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HMS Queen Elizabeth makes successful transition to water

Britain’s newest aircraft carrier HMS Queen Elizabeth has successfully floated out of the dock in which she was assembled.

To get her moving, the dry dock in Rosyth near Edinburgh was flooded for the first time to allow the 65,000 tonne aircraft carrier to float. It then took three hours to manoeuvre the vessel out of the dock - with two metres clearance at either side - and berth her alongside a nearby jetty.

Engineers and technicians will now continue to outfit the ship in preparation for sea trials in 2016.

The dock she vacates will be used for final assembly of her sister ship, HMS Prince Of Wales, which will begin in September.


Source: BAE Systems

Britain’s newest aircraft carrier HMS Queen Elizabeth has successfully floated out of the dock in which she was assembled

Readers' comments (21)

  • When I first read this, I did not spot the S after the HM and believed our Queen was giving-up horses in favour of some other sport.
    Mike B

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  • What a ship, what an acheivement. Fantastic to see her in the water.

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  • We know how to build them.

    So let's build a 3rd, this time though designed for practicality and military doctrine rather than EU compliance.

    Give it a catapult for flexibility and a nuclear reactor so we don't need a train of supply ships we don't have.

    Afterall, three is a magic number.

    In fact, we could probably just keep building them, I'm sure we'd be able to sustain jobs and capability and do it slowly enough we'd find buyers for them.

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  • Quick, get some stores on board & then a dash through the Med. Up the Dardanelles & I am sure that nice Mr Putin won't mind if we tie-up at a Crimean port. Then we'll show those Ukrainian separatists just what good old British air power can do. Hang on a minute though, we seem to have forgotten something... Maybe we could ask people not to start anything until we are ready, in about 6 years if all goes well. Or we could lend this non-carrier to the Russians as they are the only nation to have suitable aircraft to use it.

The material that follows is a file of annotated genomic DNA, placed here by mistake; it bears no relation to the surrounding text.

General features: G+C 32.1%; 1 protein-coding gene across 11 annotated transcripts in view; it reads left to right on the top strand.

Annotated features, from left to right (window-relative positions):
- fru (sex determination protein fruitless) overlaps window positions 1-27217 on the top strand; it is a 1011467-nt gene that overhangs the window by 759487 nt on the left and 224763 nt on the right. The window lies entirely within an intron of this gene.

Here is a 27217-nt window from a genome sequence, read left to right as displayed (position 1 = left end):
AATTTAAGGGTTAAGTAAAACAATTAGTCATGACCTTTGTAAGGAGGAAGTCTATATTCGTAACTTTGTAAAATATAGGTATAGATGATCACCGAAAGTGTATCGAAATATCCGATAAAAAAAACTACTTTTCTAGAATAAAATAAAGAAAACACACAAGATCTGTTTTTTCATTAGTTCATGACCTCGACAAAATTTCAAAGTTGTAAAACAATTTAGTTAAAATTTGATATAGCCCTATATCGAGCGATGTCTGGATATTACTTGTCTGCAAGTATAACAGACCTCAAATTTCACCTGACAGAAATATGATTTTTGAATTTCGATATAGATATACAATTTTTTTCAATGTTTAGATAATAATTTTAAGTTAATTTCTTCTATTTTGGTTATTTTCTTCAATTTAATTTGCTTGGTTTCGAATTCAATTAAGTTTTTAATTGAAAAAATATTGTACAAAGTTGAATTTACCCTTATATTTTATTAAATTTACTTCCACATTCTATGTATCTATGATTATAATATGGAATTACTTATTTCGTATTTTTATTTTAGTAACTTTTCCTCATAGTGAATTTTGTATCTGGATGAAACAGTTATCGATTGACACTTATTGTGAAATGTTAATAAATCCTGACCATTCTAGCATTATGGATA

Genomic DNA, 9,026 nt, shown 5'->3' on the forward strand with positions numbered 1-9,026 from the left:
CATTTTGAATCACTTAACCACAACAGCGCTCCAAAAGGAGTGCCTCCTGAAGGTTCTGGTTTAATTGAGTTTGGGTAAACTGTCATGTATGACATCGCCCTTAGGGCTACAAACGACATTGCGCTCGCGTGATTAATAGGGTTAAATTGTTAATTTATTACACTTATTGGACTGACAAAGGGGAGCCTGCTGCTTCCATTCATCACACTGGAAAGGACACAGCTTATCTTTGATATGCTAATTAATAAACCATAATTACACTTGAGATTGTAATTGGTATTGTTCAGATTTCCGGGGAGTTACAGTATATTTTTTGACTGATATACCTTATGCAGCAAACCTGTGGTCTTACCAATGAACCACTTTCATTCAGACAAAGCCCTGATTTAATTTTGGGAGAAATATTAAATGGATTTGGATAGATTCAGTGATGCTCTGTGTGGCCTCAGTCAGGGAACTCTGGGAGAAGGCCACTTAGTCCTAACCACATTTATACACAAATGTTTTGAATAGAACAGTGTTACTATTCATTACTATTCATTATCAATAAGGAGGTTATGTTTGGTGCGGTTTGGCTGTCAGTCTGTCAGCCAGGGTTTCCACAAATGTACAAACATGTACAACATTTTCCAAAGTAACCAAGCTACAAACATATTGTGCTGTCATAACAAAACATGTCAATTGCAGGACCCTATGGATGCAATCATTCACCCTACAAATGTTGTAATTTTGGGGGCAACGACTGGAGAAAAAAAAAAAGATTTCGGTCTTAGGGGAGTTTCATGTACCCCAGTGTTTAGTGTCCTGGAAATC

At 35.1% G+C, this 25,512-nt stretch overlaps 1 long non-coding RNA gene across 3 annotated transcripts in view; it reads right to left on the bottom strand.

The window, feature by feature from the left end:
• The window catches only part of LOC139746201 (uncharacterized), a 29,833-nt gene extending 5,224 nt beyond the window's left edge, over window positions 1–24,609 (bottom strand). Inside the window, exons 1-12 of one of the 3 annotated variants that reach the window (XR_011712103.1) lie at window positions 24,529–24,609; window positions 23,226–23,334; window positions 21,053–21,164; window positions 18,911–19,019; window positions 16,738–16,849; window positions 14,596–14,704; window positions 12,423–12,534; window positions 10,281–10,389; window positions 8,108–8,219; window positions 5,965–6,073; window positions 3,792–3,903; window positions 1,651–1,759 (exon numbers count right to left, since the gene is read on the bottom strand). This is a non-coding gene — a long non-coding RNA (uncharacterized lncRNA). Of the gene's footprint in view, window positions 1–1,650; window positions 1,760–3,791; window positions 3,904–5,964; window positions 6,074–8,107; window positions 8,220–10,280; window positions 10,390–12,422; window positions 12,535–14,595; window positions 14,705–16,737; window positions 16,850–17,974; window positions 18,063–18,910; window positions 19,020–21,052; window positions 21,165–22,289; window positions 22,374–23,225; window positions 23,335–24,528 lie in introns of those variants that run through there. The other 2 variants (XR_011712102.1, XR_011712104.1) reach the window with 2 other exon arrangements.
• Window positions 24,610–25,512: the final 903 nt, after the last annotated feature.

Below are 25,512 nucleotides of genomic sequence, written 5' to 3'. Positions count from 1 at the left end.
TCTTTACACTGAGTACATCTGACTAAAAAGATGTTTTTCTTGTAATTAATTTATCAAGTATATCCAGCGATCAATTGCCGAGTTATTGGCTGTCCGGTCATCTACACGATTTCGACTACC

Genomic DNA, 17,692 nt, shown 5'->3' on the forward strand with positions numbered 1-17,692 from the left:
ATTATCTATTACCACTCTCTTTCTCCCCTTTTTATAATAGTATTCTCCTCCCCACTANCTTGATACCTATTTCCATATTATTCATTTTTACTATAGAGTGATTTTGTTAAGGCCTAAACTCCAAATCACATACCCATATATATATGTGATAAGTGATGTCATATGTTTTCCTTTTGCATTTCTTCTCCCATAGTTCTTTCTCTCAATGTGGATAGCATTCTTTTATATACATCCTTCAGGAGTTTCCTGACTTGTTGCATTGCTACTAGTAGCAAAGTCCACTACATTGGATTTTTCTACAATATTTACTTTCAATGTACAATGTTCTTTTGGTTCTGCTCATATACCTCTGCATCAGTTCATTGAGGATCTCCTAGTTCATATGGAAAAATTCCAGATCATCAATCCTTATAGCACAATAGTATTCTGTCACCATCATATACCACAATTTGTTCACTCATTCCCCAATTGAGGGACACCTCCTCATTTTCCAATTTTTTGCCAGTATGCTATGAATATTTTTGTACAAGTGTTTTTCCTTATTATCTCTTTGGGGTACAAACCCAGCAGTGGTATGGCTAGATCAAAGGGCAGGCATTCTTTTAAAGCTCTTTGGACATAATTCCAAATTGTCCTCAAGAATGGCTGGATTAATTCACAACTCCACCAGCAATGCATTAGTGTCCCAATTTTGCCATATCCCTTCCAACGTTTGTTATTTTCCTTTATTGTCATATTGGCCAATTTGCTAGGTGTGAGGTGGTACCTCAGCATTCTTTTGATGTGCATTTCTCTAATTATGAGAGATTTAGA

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  • Great to see the ship launch, Hope the PoW works as well. problem is still the Lightning II though. Are we now at a position where the Govt ought to be talking to BAe about what can be engineered either from existing Aircraft or Aircraft designs or a new fixed wing aircraftto populate the ship, surely at worst we could resurrect the Harrier and reengineer the Avionics and Engines in the light of the improvements made in the last 50 years. Or what about investigating other launch and recovery systems, No room for a steam catapult sure, what about a powered sled? Chemical or electromagnetic. at the moment it looks like we are going to end up with two Helicopeter carriers because there is no plan B at all

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  • following the proposal that 'the Government' [Q, which part?, certainly not that nice Mr Cameron who would not know one end of a steam driven catapult or a vertical thrust jet from a gerund or an irregular Latin verb] should be talking to BAe...unless I am mistaken, not a single one of the major pieces of military equipment which (eventually) saw us the winners? in WWII were proposed by the 'system': all were privately funded and initiated by civilian firms. What a good job they had rather more foresight than those whose business, position (and apparent skill) should have given them the edge.